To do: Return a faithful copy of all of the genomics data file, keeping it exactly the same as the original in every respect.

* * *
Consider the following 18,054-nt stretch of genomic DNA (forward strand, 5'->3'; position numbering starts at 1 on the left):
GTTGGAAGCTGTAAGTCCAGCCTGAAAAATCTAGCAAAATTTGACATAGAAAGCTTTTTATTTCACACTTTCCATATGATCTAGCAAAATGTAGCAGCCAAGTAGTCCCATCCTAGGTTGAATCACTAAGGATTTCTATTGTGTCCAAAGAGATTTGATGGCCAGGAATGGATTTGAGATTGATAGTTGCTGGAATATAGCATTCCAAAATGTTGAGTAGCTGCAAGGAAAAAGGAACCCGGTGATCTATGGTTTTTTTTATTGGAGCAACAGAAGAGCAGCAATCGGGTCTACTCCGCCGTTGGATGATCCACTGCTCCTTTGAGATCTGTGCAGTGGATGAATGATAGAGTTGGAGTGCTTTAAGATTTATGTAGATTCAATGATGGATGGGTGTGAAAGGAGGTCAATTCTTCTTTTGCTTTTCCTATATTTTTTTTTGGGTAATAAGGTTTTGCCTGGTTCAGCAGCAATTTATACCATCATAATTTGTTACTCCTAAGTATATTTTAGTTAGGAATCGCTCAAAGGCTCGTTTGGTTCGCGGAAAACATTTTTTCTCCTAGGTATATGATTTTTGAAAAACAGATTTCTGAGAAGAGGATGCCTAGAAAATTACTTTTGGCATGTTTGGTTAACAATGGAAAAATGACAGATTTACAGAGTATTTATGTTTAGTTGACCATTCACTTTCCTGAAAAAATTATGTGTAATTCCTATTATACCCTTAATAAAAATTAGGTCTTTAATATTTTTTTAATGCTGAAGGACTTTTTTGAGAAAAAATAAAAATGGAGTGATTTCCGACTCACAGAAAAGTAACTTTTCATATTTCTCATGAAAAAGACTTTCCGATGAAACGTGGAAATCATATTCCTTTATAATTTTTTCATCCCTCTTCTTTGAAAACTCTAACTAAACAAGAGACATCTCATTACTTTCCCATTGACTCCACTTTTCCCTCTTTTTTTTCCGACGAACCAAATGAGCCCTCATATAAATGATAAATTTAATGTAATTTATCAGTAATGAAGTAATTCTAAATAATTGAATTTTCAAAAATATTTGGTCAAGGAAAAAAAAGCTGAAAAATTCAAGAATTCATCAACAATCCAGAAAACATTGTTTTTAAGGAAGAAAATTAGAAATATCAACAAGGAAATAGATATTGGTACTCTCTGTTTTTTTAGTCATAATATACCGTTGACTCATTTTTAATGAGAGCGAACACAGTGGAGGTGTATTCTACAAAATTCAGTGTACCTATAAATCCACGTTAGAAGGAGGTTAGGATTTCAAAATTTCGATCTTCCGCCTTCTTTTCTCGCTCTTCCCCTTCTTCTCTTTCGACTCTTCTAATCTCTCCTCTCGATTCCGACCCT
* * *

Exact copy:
Consider the following 18,054-nt stretch of genomic DNA (forward strand, 5'->3'; position numbering starts at 1 on the left):
GTTGGAAGCTGTAAGTCCAGCCTGAAAAATCTAGCAAAATTTGACATAGAAAGCTTTTTATTTCACACTTTCCATATGATCTAGCAAAATGTAGCAGCCAAGTAGTCCCATCCTAGGTTGAATCACTAAGGATTTCTATTGTGTCCAAAGAGATTTGATGGCCAGGAATGGATTTGAGATTGATAGTTGCTGGAATATAGCATTCCAAAATGTTGAGTAGCTGCAAGGAAAAAGGAACCCGGTGATCTATGGTTTTTTTTATTGGAGCAACAGAAGAGCAGCAATCGGGTCTACTCCGCCGTTGGATGATCCACTGCTCCTTTGAGATCTGTGCAGTGGATGAATGATAGAGTTGGAGTGCTTTAAGATTTATGTAGATTCAATGATGGATGGGTGTGAAAGGAGGTCAATTCTTCTTTTGCTTTTCCTATATTTTTTTTTGGGTAATAAGGTTTTGCCTGGTTCAGCAGCAATTTATACCATCATAATTTGTTACTCCTAAGTATATTTTAGTTAGGAATCGCTCAAAGGCTCGTTTGGTTCGCGGAAAACATTTTTTCTCCTAGGTATATGATTTTTGAAAAACAGATTTCTGAGAAGAGGATGCCTAGAAAATTACTTTTGGCATGTTTGGTTAACAATGGAAAAATGACAGATTTACAGAGTATTTATGTTTAGTTGACCATTCACTTTCCTGAAAAAATTATGTGTAATTCCTATTATACCCTTAATAAAAATTAGGTCTTTAATATTTTTTTAATGCTGAAGGACTTTTTTGAGAAAAAATAAAAATGGAGTGATTTCCGACTCACAGAAAAGTAACTTTTCATATTTCTCATGAAAAAGACTTTCCGATGAAACGTGGAAATCATATTCCTTTATAATTTTTTCATCCCTCTTCTTTGAAAACTCTAACTAAACAAGAGACATCTCATTACTTTCCCATTGACTCCACTTTTCCCTCTTTTTTTTCCGACGAACCAAATGAGCCCTCATATAAATGATAAATTTAATGTAATTTATCAGTAATGAAGTAATTCTAAATAATTGAATTTTCAAAAATATTTGGTCAAGGAAAAAAAAGCTGAAAAATTCAAGAATTCATCAACAATCCAGAAAACATTGTTTTTAAGGAAGAAAATTAGAAATATCAACAAGGAAATAGATATTGGTACTCTCTGTTTTTTTAGTCATAATATACCGTTGACTCATTTTTAATGAGAGCGAACACAGTGGAGGTGTATTCTACAAAATTCAGTGTACCTATAAATCCACGTTAGAAGGAGGTTAGGATTTCAAAATTTCGATCTTCCGCCTTCTTTTCTCGCTCTTCCCCTTCTTCTCTTTCGACTCTTCTAATCTCTCCTCTCGATTCCGACCCT